For further comparison, there are longshot candidates in non-competitive districts who have raised more money than March. Democrat Sara Ratcliffe is running in a 66% Republican district in Culpeper, Greene, Madison and Orange counties and she’s got $4,980 in the bank.
All this could change suddenly – some national group could decide to drop lots of money into the district on behalf of March – but the current reality is that Williams has a huge money advantage. Also of note: His biggest donation during the period was $16,000 from the Virginia Hospital and Healthcare Association’s political action committee. That caught my eye because Williams isn’t on any health-related committee, while March is – as a member of the House Health, Welfare and Institutions Committee. Typically incumbents get donations from groups interested in their committee assignments but that’s not happening with March. Her biggest donation was $1,000 from American Electric Power, which came in on the last day of the reporting period. I had always assumed that this would be a strongly competitive race, and it might yet be, but March’s lack of fundraising does make me wonder. By contrast, during her 2021 campaign she raised $177,759.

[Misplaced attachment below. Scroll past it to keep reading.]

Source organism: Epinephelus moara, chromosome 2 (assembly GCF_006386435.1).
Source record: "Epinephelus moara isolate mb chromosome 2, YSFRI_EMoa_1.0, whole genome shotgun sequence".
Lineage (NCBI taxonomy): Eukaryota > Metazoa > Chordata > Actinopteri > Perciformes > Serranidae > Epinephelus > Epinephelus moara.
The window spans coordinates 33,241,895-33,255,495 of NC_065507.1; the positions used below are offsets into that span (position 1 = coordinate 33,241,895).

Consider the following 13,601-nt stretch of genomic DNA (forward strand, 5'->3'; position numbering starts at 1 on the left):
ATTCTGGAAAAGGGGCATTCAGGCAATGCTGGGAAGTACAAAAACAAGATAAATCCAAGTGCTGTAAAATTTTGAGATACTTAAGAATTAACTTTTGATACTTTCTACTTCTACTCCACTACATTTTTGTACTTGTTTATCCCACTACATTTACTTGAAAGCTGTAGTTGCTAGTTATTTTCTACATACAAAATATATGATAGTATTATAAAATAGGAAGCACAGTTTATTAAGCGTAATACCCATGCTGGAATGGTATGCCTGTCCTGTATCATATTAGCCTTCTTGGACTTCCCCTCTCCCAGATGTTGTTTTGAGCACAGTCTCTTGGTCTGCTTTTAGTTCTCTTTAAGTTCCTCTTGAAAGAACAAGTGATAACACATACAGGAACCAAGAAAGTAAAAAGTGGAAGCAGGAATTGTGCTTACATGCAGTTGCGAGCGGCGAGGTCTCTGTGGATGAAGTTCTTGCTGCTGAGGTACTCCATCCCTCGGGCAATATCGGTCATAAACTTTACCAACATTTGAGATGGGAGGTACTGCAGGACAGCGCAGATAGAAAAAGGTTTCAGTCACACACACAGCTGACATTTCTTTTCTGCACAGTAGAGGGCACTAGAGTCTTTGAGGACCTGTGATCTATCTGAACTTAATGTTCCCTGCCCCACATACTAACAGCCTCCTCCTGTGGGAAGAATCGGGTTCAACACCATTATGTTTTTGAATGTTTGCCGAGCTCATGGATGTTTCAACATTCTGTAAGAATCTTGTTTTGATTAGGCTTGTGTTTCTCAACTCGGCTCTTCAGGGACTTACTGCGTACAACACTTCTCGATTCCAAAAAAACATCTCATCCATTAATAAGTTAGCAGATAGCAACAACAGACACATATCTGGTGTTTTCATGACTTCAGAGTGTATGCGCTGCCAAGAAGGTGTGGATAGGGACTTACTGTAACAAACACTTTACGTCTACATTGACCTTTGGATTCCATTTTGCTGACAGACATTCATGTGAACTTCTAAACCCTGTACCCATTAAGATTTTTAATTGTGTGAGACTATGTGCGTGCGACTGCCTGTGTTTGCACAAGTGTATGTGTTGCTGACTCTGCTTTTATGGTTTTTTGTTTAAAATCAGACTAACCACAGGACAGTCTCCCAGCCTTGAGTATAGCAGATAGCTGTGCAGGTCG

Wright faces a serious primary challenge
Once again, money isn’t all that matters. But it does seem significant that Farmville attorney John Marsden, who is challenging Del. Tommy Wright, R-Lunenburg County, has raised more money. Marsden has $66,427 cash on hand, Wright $55,491. Of note: $50,000 of Marsden’s $66,427 comes from a single donor – Moore Properties. Still, it would seem from a distance that Marsden will be able to run a competitive race in the June 20 primary.
Something else to keep in mind here: The district has changed so much that about half the voters in the district are new to Wright, so his incumbency may not matter that much to the “new” voters he’ll be appealing to in Prince Edward County, Halifax County and Charlotte County. Together, they account for 48% of the voters in the district. The district also added parts of Mecklenburg, so most of the voters here are new to Wright.
Davis outraises Jefferson
Will Davis and Ron Jefferson are squaring off in the Republican primary for a House of Delegates nomination in a strongly Republican district that covers Franklin County and part of Roanoke County. Davis has a hefty advantage financially: He’s outraised Jefferson $92,970 to $42,080. In terms of what’s left, Davis has $52,870 cash on hand, Jefferson $19,388.
Bowman self-funds to have slight money advantage over Obenshain